c. “The third horseman path”: the US accelerates the diversion of corn to ethanol, and soybeans to biodiesel, causing a sharp reduction of US agricultural exports in volume and their sharp increase in dollars (through skyrocketing agricultural prices), thus balancing the US CA deficit. The resulting “oil up, dollar up, grains to the moon” outcome would be beyond Malthus’ worst nightmare.

  • Posted by Dave Chiang

    Pending Israeli attack on Iran will see Middle East in Flames – Oil over $200 per barrel
    ‘MISSION DOABLE’,1518,559925,00.html

    The Israeli government no longer believes that sanctions can prevent Iran from building nuclear weapons. A broad consensus in favor of a military strike against Tehran’s nuclear facilities — without the Americans, if necessary — is beginning to take shape.

  • Posted by Dave Chiang

    China hikes prices a tiny bit and the price of Oil gets hammered big time … yeah … that right … Goldman Sachs Paulson says it’s supply and demand fundamentals … LOL

  • Posted by Dave Chiang

    Federal Reserve holding $50 billion of Iraqi government’s money as ransom to control Iraq’s oil wealth

    However, on Thursday, the New York Times reported that Exxon Mobil, Shell, Total and BP were in the final stages of negotiations on contracts that will return them to Iraq, 36 years after losing their oil concession to nationalization by Saddam Hussein.

    They are reportedly in negotiations with the Oil Ministry for no-bid contracts to service Iraq’s largest fields. Should the deals go through, they would lay the foundation for the first commercial work for major Western companies in Iraq since the American invasion in 2003. It is expected that Iraq’s output could increase to about 3 million barrels a day from its current 2.5 million.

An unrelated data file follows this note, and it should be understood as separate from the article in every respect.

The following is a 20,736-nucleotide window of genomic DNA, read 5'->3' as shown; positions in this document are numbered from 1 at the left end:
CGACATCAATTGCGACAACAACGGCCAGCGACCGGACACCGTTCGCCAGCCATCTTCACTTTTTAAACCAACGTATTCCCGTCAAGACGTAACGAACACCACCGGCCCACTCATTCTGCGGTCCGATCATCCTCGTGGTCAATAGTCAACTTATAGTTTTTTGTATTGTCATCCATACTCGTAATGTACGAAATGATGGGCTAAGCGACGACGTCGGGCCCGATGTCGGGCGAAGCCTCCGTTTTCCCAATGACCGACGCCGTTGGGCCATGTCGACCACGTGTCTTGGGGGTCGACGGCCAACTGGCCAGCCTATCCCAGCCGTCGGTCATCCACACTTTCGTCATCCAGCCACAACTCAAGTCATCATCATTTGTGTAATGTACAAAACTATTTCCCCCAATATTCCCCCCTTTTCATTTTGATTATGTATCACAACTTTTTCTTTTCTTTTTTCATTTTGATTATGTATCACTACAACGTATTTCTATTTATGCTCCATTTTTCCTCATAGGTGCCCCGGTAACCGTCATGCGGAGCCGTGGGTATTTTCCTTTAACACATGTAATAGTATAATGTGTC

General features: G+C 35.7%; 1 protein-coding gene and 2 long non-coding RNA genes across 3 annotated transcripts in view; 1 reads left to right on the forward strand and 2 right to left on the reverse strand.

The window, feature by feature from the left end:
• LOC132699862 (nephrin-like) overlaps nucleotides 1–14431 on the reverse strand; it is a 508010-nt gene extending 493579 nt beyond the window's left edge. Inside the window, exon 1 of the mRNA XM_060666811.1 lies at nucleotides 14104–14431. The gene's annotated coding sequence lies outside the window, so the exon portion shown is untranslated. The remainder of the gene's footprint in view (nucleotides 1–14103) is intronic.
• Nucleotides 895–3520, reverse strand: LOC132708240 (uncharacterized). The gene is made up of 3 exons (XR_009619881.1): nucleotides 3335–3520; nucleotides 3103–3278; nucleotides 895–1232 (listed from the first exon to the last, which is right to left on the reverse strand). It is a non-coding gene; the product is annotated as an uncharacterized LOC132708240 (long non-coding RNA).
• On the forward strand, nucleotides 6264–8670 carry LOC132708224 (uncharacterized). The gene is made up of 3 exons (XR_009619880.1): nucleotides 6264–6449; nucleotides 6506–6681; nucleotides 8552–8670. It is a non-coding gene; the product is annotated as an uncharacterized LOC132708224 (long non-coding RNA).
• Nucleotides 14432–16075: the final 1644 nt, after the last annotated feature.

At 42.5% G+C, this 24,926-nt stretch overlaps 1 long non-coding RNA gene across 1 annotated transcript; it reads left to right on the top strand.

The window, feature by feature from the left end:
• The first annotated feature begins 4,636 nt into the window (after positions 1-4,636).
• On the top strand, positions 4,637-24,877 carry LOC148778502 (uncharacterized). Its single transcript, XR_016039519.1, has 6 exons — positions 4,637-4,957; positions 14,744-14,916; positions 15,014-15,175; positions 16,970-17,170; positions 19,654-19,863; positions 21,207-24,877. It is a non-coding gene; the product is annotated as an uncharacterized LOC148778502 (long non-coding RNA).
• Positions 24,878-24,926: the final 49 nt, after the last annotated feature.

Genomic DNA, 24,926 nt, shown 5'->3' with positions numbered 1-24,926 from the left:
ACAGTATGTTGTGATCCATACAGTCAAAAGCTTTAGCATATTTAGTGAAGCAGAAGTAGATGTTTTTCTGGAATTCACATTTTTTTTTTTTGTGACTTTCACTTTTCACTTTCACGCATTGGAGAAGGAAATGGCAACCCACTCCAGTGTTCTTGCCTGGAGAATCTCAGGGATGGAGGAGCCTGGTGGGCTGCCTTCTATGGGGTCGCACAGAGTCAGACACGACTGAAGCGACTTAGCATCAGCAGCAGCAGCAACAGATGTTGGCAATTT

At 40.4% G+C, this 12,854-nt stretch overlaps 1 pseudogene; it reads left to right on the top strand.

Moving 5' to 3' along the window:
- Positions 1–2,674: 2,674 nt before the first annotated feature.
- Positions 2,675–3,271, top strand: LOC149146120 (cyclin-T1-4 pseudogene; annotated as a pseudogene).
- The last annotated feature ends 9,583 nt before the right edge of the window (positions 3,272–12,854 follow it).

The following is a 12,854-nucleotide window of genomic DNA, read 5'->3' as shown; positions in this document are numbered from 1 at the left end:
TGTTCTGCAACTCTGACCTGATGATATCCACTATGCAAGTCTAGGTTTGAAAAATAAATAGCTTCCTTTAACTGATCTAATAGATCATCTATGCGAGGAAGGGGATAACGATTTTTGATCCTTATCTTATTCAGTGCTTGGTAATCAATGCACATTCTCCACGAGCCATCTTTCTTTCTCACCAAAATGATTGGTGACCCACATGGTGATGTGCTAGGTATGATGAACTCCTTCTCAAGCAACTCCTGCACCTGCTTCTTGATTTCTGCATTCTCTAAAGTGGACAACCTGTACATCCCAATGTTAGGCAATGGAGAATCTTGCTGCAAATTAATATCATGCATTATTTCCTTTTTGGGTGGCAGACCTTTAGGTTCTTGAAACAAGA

Initially, the Bush administration wanted no less than 58 permanent US bases in Iraq. There are already 30 in place. It doesn’t matter that on April 8, US ambassador to Iraq Ryan Crocker had said the US “will not establish permanent bases in Iraq and we anticipate that it will expressly foreswear them”.

    The Bush administration’s ploy essentially amounts to turning over legal control of US bases to a client regime. Heavy pressure is the name of the game. To convince the Iraqis, the Bush administration is holding no less than $50 billion of Iraqi money in the Federal Reserve Bank of New York. Other “subtle” forms of pressure also apply. The Iraqis wanted to sell oil in euros as well as in dollars. The Bush administration issued its fatwa – and it’s a “no”.

  • Posted by Thomas

    Oil is the new gold. Dollar, gold, oil, land: which would you rather hold for the next 5 years?

  • Posted by bsetser